Also, given the context of your statement, the difference between a GI, negative income tax, and other such public wealth transfers and all forms of private ones is that the former must violate property rights -- someone is forced to pay. In both cases, yes, free-loaders or dead beats might be created -- in the sense of people who might have otherwise been productive choosing instead to layabout** -- but in the former people are forced to pay others for this. This also leads to another point: when it's done publicly, it seems the natural limits on this problem are much higher. A wealthy person's fortune is soon gobbled up by her lazy family members; when the public coffers are empty from wealth transfers, all that need be done is increase the tax load, increase the public debt, or inflate (or some combination of all three***). Yes, there are limits even on this, but they are much more loose -- the difference between a tightly coupled and loosely
coupled system of incentives.
Finally, as an aside, I think a problem is that having forced wealth transfers will eventually have a cultural impact -- as some people will work (often with the best of intentions) to legitamize them and people who benefit directly or indirectly from them will work to make them seem less like force wealth transfers and more like "charity" or "entitlements." This is, in fact, just how American culture changed over the 20th century. As this happens, the scope of forced wealth transfers will widen -- because, as it becomes socially acceptable, ever more people will seek out such wealth. (And, naturally, those who are already wealthy tend to be very good at doing this; thus we have spectacle of the upper and upper middle classes having wealth transfers in their favor from the working poor and lower middle class. Think, e.g., of public colleges. The working poor's children are unlikely to go to college, but their taxes pay so that middle class kids can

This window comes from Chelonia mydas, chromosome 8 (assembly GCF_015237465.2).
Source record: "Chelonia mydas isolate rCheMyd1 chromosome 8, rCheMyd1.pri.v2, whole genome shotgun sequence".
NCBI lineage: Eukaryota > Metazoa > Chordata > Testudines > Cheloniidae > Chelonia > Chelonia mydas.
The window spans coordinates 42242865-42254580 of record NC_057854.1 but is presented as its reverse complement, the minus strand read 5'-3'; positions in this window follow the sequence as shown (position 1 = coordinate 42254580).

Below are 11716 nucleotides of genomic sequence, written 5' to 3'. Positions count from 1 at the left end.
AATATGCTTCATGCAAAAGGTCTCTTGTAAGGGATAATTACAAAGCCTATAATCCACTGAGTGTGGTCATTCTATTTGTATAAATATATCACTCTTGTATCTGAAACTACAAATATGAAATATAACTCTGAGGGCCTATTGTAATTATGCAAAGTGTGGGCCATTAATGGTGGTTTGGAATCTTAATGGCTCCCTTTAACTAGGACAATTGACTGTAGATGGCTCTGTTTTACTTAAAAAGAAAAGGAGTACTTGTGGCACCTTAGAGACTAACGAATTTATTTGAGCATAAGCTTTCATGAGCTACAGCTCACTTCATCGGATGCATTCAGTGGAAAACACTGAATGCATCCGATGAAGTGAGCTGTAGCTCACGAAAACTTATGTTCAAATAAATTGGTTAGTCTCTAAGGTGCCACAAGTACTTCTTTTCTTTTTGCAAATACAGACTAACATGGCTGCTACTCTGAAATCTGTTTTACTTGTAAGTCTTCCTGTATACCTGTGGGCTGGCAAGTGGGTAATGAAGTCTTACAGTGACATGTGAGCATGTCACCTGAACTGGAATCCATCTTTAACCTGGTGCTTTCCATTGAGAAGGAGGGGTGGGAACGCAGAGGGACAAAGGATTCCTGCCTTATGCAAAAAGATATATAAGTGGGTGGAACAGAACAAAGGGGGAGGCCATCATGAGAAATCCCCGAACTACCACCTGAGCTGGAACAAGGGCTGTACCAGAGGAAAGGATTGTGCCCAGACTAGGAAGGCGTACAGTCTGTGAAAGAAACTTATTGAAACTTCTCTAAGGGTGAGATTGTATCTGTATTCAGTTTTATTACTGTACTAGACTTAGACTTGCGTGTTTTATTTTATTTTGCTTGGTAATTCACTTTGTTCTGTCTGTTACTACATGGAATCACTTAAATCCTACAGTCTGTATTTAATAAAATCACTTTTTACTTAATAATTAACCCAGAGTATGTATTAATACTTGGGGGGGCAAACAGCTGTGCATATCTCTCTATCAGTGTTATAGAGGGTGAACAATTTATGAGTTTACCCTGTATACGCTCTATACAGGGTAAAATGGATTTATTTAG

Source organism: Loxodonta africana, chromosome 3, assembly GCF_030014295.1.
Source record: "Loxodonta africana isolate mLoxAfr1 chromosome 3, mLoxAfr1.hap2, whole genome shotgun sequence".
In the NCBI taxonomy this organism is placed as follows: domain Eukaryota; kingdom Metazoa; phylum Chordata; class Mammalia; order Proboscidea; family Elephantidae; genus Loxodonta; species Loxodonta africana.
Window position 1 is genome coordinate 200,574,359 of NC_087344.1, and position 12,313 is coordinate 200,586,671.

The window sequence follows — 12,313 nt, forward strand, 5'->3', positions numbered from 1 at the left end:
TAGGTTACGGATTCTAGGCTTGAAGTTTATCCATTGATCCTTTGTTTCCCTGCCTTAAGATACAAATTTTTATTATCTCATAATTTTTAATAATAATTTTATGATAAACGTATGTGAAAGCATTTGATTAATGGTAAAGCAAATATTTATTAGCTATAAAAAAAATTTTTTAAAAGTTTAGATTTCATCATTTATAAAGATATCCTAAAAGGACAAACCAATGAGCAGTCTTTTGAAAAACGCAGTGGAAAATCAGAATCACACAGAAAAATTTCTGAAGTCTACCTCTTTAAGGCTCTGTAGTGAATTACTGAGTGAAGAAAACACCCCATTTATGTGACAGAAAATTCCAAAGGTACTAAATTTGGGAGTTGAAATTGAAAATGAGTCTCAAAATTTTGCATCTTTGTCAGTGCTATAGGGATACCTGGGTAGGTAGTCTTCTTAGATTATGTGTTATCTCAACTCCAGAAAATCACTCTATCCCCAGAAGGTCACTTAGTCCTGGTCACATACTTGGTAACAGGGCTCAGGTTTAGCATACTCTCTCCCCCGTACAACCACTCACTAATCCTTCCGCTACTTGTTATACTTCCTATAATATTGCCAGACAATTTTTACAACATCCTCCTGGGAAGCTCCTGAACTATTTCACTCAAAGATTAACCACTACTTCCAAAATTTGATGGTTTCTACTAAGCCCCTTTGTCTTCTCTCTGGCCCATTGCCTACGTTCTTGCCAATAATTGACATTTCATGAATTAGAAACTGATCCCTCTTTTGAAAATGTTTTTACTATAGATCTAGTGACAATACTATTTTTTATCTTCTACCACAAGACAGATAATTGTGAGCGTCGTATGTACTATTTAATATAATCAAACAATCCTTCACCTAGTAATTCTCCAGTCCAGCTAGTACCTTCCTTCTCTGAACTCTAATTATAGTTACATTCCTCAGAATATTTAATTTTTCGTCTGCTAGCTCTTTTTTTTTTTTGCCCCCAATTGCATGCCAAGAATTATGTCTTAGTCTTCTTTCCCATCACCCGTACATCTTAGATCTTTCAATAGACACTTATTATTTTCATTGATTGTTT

attend them -- training the next generation of the middle level elite who will lord over the working poor and, likewise, demand more wealth transfers, e.g., for things like light rails and playgrounds for their kids.)
Dan, aspiring free loader
* You can't, e.g., dispose of your garbage on someone else's lawn without her consent.
** By the way, if anyone wants to test this with me, please please please support me and my lifestyle. I will spend my day surfing the web, studying Latin poetry, watching DVDs, and the like. Again, please please please let's test this out. :)
*** Notably, there are fads in this. At times, higher taxes are all the rage -- usually offered up as the need to keep debt down and balance the [government] budget. At others, taxes are anathema and borrowing or inflation become more popular. (Debt and inflation tend to be popular more often than taxes because the payments is put off to the future and it's harder to tell who will actually be left with the bill. With debt (assuming no inflation), e.g., taxes will have to be raised at some future time, but no one can divine who those taxes will be levied on. With an inflationary system, there's an indirect tax as the value of all inflated money declines, but that's hard to trace, so, even worse than debt, who pays becomes ever harder to know -- save for generalities such as big debtors will benifit first and at the expense of all others and people on fixed incomes will likely suffer more.))